It’s September 11, 2011. Ten years ago I was only 12. I remember how I found out; we were sitting in my 7th grade science class and there was a rumor going around that the twin towers had been hit by a plane. “What are the twin towers?” I wondered. “Is this a joke?” In third period there was an announcement, the towers indeed had been struck, not by one, but by two planes. I think the biggest emotion I felt was confusion. “Was this real? Who is Al Queda? I thought Muslims were good.” To be completely honest I am not sure my young mind completely grasped the gravity of the situation. In fact, I still don’t think I do.
Perhaps it is because, half of my life our country has been at War. The important half too. . . The half where I began to form my own opinions, think critically, and be shaped into the person I am today. A part of me feels guilty for not feeling as bad as some people do today. I wasn’t interested in any of the memorial events this week; I didn’t donate to any memorial funds. Yes I recognize the gravity of the situation, but I can’t really feel much pain from it.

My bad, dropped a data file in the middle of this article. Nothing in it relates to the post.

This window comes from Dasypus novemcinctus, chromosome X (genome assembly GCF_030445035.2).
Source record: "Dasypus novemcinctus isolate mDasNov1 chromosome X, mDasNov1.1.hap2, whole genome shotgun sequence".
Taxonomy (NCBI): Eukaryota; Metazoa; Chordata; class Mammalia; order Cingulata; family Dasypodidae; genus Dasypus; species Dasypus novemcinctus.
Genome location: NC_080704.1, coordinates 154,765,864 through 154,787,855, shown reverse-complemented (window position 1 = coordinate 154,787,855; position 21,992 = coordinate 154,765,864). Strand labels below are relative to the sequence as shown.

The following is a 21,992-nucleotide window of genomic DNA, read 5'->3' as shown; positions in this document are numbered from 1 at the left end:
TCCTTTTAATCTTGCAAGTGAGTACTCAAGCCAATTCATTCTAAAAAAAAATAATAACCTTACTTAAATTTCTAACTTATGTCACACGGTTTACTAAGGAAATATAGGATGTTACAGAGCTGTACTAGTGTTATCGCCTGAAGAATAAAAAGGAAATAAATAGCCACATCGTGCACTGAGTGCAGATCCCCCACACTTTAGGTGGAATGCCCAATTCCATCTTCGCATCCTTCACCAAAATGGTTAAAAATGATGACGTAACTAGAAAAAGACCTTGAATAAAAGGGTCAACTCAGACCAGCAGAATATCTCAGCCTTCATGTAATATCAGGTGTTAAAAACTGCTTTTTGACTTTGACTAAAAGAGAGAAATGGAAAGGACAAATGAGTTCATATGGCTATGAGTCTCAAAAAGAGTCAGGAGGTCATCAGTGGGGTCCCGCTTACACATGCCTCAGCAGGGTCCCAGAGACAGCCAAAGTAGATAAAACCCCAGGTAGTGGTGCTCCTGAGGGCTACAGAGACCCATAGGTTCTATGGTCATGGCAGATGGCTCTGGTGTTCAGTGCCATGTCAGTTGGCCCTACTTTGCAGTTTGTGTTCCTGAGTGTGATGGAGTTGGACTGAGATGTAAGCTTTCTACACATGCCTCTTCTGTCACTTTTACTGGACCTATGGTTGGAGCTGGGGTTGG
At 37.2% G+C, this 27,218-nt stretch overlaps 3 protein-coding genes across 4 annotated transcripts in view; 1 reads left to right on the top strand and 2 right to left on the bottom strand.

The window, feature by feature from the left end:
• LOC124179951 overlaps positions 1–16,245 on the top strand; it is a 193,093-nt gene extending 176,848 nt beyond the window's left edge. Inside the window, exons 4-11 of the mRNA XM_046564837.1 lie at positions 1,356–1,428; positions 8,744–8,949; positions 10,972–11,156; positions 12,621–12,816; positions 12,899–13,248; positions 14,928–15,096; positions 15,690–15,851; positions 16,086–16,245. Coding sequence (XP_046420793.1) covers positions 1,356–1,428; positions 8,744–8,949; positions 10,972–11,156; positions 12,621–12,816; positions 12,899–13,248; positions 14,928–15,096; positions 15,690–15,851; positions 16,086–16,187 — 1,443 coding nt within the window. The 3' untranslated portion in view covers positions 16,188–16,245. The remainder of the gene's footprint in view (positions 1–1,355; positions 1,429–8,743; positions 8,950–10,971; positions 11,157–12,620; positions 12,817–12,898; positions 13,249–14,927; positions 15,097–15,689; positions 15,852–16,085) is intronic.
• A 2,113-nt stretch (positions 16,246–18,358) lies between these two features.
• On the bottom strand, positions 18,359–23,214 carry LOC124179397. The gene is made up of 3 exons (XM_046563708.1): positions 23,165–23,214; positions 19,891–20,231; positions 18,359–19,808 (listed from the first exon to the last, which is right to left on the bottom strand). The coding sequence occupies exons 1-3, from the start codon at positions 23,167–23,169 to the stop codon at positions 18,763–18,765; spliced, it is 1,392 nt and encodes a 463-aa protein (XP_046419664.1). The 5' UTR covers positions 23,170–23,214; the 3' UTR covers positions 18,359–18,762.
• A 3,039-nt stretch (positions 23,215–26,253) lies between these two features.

I truly believe a lot of it has to do with growing up in an age where everything is right in your face. In Vietnam they had television coverage of the war yes, but now we have it being blasted at us from 20 million sources in 20 million ways. In order to cope I a lot of us have become desensitized to things of that nature, because we now see it every day; another bomb killed 20, a story on a family left behind, all of this negativity has been broadcast straight into our lives for years. The only way some of us can deal with it is to develop a sort of apathy barrier. It’s not that I don’t care, but in order to keep our sanity we have to ignore the gravity of it at times, if not we become paralyzed with fear.
Another factor plays into this apathy of our generation is the fact that we see so much of it from a screen. The screen helps us believe it’s not real; the screen lets it be ok for us to not feel. We don’t have to face the families that were affected; we simply can watch them from the outside, as if it was some soap opera. I’m sure if I met a victim’s family or talked to one of the firefighters or officers that were there I could actually feel the gravity of everything, I am not cold hearted, just desensitized.
Perhaps I have just been able to move on faster than most. You can't change the past, but you can always look ahead to the future. I look forward to a future that is free of war, free of hunger, and full of joy. I see what has been as a lesson, but not something to sit and wallow in.
I know this post is a little off color and not what you would expect. I do want to hear from others. Am I the only one that feels this way or are there others? I do ask that you be respectful. I’m simply being honest with how I feel.